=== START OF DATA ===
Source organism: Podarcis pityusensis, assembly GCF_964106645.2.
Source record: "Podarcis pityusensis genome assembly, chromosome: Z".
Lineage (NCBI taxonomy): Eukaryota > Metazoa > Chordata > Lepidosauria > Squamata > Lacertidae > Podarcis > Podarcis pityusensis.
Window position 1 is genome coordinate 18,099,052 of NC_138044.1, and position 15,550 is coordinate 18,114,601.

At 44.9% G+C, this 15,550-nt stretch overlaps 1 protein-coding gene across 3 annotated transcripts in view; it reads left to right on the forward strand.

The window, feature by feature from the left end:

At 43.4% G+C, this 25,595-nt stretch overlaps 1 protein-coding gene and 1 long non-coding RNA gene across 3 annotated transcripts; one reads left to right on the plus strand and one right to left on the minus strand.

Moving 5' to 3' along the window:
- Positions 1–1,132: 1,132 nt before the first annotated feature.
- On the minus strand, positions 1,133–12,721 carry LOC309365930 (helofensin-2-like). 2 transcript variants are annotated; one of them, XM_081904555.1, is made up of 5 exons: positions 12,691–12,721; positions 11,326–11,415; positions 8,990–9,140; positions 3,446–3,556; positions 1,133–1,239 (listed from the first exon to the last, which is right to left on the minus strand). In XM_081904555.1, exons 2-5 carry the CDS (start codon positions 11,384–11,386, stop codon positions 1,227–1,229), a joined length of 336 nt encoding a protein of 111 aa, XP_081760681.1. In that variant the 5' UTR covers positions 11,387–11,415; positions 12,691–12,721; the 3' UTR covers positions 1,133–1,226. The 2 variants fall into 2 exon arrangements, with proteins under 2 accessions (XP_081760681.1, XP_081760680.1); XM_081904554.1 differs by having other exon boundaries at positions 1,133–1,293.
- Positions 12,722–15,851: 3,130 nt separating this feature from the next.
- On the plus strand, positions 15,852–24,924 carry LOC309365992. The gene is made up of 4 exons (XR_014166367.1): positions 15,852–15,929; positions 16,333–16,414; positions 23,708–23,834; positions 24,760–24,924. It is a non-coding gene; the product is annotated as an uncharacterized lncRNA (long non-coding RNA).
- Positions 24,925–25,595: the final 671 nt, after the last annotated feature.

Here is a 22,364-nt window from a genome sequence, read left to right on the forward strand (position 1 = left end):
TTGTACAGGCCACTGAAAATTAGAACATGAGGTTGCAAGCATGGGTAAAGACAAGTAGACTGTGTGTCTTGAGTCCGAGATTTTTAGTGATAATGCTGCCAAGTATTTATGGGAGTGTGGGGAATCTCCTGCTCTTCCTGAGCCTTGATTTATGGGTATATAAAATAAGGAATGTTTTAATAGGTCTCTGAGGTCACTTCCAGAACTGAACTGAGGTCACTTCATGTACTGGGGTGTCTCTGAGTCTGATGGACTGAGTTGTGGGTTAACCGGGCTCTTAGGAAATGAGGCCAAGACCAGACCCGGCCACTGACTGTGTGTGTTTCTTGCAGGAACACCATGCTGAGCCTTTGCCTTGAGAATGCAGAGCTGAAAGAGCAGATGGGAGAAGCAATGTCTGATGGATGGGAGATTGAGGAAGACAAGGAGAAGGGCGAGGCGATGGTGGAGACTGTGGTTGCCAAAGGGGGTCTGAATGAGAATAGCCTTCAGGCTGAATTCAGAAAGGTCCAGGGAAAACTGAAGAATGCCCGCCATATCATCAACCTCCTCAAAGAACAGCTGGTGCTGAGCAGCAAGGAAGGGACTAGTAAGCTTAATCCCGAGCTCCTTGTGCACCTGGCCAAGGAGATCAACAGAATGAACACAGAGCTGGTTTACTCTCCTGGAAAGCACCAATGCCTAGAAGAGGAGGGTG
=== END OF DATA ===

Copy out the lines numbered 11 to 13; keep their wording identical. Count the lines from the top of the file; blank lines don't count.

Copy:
- Positions 12,722–15,851: 3,130 nt separating this feature from the next.
- On the plus strand, positions 15,852–24,924 carry LOC309365992. The gene is made up of 4 exons (XR_014166367.1): positions 15,852–15,929; positions 16,333–16,414; positions 23,708–23,834; positions 24,760–24,924. It is a non-coding gene; the product is annotated as an uncharacterized lncRNA (long non-coding RNA).
- Positions 24,925–25,595: the final 671 nt, after the last annotated feature.